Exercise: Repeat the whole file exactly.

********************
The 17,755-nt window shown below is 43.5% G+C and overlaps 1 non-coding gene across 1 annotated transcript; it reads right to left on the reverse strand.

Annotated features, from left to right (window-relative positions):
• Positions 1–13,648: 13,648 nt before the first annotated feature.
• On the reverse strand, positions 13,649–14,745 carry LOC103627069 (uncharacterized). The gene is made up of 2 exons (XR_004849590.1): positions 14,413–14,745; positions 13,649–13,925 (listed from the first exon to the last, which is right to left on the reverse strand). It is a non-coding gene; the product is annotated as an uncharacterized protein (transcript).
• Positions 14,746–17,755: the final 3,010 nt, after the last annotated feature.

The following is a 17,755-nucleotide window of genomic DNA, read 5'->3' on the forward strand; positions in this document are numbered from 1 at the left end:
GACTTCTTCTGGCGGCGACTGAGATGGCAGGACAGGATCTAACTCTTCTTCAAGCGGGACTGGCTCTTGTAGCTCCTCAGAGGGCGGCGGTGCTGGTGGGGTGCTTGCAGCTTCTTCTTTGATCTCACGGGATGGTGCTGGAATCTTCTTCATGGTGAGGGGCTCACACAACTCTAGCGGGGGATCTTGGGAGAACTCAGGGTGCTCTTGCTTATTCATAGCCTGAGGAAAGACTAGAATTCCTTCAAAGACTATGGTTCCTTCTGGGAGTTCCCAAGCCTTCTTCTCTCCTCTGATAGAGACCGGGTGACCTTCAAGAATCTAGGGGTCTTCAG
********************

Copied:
The 17,755-nt window shown below is 43.5% G+C and overlaps 1 non-coding gene across 1 annotated transcript; it reads right to left on the reverse strand.

Annotated features, from left to right (window-relative positions):
• Positions 1–13,648: 13,648 nt before the first annotated feature.
• On the reverse strand, positions 13,649–14,745 carry LOC103627069 (uncharacterized). The gene is made up of 2 exons (XR_004849590.1): positions 14,413–14,745; positions 13,649–13,925 (listed from the first exon to the last, which is right to left on the reverse strand). It is a non-coding gene; the product is annotated as an uncharacterized protein (transcript).
• Positions 14,746–17,755: the final 3,010 nt, after the last annotated feature.

The following is a 17,755-nucleotide window of genomic DNA, read 5'->3' on the forward strand; positions in this document are numbered from 1 at the left end:
GACTTCTTCTGGCGGCGACTGAGATGGCAGGACAGGATCTAACTCTTCTTCAAGCGGGACTGGCTCTTGTAGCTCCTCAGAGGGCGGCGGTGCTGGTGGGGTGCTTGCAGCTTCTTCTTTGATCTCACGGGATGGTGCTGGAATCTTCTTCATGGTGAGGGGCTCACACAACTCTAGCGGGGGATCTTGGGAGAACTCAGGGTGCTCTTGCTTATTCATAGCCTGAGGAAAGACTAGAATTCCTTCAAAGACTATGGTTCCTTCTGGGAGTTCCCAAGCCTTCTTCTCTCCTCTGATAGAGACCGGGTGACCTTCAAGAATCTAGGGGTCTTCAG